The certification program of Japanese Food and Ingredient Supporter Stores Overseas
Interview of Suppoter Stores IZARIYA-Madrid
Kaiseki Restaurant from Kochi Prefecture
“Aims at Offering the Dishes with Seasonal Ingredients”
Madrid / Spain
In Madrid, customers can enjoy the same dishes that are provided in Japan
Izariya, a Kaiseki (Japanese haute cuisine) restaurant chain from Kochi prefecture, opened their fourth restaurant, “IZARIYA-Madrid,” in Spain in 2016, following the ones in Kobe and Ginza. The president and chef, Mr. Masahito Okazoe, who is from Kochi prefecture says, “(At the Madrid branch) customers can enjoy the same dishes that we provide in Japan.
” As of August 2017, three Japanese chefs who were trained in Japan, including Mr. Okazoe, prepare dishes. The ingredients from Japan include dried kelp (kombu) and dried bonito flakes used to make dashi, an essential stock in Japanese cooking, along with sake, vinegar, pickled ume plum (umeboshi), Japanese horseradish (wasabi), perilla (ohba), arrowroot (kuzu), and other local produce from Kochi prefecture.
Kaiseki meal has attracted Spanish people
According to Mr. Okazoe, “Most customers come for the Kaiseki course meal, and not many order à la carte.” For lunch, they offer three types of set meals (teishoku) for 19.80, 28.80, and 39.80 euros each, as well as a course meal for 48 euros. Among them, the most popular is the set meal for 28.80 euros, which includes assorted sashimi, this month’s special, braised Iberian pork belly (kakuni), tempura, steamed rice, and dessert (either coffee, tea, or homemade ice cream). For dinner, monthly Kaiseki meal (65 euros) consisting of 12 dishes is the most popular. Furthermore, customers especially enjoy the counter seats from which they can see the chef cooking. As the waiters/waitresses serve the dishes, they always explain the dishes and ingredients, and how to enjoy Japanese food. In some cases, they even show the real ingredients such as dried kelp (konbu) and dried bonito flakes (kezuribushi)
The restaurant is popular for its traditional Japanese cuisine
Mr. Okazoe thinks the restaurant attracts many customers because “it makes you feel as if you were in Japan.” At Izariya, they offer the real Japanese Kaiseki meal consisting of the dishes for each season. Commenting on the Japanese restaurants in Madrid, Mr. Okazoe says, “Many restaurants offer Japanese fusion dishes that Spanish chefs create based on the Spanish cuisine. They are good but not quite Japanese.” In fact, in Madrid, only a small number of restaurants offer traditional Japanese food as Izariya does. They say that very few restaurants except for Izariya use the soup stock that is made only from the selected dried kelp (konbu) and dried bonito flakes (kezuribushi) and that does not contain MSG at all.
Maria, a waitress, recommends the scattered sushi (chirashi-zushi), saying, “In Madrid, sushi means a bite-size oval-shaped rice ball topped with some seafood (nigiri-zushi) or a sushi roll (maki-zushi). Although it is not well known yet, I would especially like the customers to try chirashi-zushi to enjoy various toppings such as tuna, salmon, salmon roe, and egg in one dish.”
Ingredients from Japan are essential
At Izariya, main ingredients such as vegetables, meat, and fish are from Spain, while the soup stock made from Japanese dried kelp (konbu) and dried bonito flakes (kezuribushi) is used for all the dishes, as previously mentioned. According to Mr. Okazoe, ingredients from Japan are “more of a necessity to bring out our own taste, than an advantage.”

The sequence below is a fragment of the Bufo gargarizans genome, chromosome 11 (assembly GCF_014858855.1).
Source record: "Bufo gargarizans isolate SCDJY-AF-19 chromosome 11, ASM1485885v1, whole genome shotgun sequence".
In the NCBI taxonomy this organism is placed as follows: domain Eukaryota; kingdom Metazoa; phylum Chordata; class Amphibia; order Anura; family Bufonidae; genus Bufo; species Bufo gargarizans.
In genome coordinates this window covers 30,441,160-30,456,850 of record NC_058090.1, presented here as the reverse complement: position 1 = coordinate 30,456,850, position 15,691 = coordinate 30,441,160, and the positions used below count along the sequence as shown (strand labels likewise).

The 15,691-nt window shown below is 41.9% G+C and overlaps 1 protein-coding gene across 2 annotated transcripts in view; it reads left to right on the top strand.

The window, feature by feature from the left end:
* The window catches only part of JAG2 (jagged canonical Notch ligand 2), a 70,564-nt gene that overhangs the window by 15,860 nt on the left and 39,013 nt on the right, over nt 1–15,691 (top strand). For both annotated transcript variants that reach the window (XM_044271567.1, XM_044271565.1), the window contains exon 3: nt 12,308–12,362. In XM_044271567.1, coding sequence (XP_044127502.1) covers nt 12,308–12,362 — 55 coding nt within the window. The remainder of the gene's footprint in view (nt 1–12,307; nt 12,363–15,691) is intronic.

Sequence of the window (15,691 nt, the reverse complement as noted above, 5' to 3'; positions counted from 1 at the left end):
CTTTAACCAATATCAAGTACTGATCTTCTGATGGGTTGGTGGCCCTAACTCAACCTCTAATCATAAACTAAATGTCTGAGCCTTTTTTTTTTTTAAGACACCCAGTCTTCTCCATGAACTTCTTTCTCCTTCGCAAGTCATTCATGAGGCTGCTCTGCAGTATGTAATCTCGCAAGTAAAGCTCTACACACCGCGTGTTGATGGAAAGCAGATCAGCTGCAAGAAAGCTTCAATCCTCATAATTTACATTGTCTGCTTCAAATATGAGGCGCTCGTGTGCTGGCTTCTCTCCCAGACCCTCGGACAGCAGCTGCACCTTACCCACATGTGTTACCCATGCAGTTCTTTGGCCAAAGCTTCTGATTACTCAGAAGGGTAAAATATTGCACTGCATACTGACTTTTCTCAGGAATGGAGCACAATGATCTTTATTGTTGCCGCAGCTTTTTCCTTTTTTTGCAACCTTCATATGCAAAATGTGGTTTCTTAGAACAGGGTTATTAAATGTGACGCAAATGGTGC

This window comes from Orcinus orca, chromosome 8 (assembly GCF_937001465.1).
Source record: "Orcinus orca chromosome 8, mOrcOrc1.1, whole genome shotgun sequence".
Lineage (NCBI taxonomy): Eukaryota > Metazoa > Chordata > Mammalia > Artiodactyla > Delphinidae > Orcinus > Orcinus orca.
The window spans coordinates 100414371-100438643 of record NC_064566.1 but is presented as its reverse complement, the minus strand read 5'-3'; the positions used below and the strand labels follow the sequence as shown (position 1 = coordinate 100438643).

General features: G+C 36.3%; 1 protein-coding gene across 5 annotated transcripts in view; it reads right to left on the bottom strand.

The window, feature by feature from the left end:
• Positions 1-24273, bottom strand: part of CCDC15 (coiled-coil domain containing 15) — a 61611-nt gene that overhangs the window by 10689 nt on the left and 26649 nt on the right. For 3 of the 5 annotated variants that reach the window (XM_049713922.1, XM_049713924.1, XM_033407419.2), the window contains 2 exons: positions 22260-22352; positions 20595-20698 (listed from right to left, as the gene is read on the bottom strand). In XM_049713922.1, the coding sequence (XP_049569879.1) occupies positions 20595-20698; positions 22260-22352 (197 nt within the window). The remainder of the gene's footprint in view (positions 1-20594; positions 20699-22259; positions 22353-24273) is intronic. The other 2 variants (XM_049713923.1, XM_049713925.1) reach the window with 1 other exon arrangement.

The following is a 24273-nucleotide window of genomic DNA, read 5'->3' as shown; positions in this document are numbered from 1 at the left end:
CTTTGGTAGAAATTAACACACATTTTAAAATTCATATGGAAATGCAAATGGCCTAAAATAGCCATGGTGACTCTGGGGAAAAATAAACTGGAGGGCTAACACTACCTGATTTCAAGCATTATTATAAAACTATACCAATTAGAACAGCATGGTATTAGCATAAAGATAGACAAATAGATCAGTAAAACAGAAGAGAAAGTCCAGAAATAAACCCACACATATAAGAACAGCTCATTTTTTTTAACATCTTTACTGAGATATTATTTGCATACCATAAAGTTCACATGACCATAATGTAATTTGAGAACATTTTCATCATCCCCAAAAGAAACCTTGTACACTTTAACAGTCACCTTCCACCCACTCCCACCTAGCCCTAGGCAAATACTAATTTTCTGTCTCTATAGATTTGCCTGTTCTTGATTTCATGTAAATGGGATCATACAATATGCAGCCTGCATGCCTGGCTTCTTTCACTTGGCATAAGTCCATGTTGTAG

The restaurant introduces the Japanese sake from Tosa region in Madrid
The restaurant currently offers the Japanese sake from 18 sake breweries in Kochi prefecture, formerly called Tosa and known for its good water quality. Sake breweries in Kochi prefecture cooperate to improve the quality of their sake, and as a result, brands such as tosatsuru, kikusui, shiragiku, tsukasabotan, and fujimusume have won gold prizes at the Annual Japan Sake Awards. “While I can find tasty Japanese sake across Japan, I only offer the sake from the selected production areas as I increase my knowledge, in order to express my own cuisine,” says Mr. Okazoe. Those who order wine and those who order sake are almost fifty-fifty, and for now, only a few customers order the specific sake brands. The restaurant recommends the sake suitable for the ordered dish, among the already opened sake bottles, so they will finish the sake bottle while it is still good, or within approximately ten days after opening it.
“I would like to use more seasonal ingredients.”
Wagyu, a Japanese beef, which is slightly more fatty than a Spanish beef, is char-grilled and seasoned with wasabi and salt, and it is widely appreciated by Spanish customers. Mr. Okazoe says, “It is ideal to procure high-quality ingredients such as rice, sake, and live fish from Japan, but at the same time, we would like to keep the distribution cost, which is passed on to the customers as low as possible. Personally, I hope more condiments become available.” Currently, Izariya uses the soy sauce that Japanese companies produce in Europe, and Mr. Okazoe sometimes wishes if he could use the soy sauce from the brewery that he uses in Japan. Apart from condiments, he also hopes to use Japanese seasonal vegetables. Mr. Okazoe wishes to see more varieties of import items, saying, “It would be even better if we could have seasonal ingredients such as Japanese summer vegetables, matsutake mushrooms for autumn flavor, and edible wild plants for spring flavor. Japanese cuisine offers a lot of seasonal dishes, and I would like to introduce such dishes to Spanish customers.”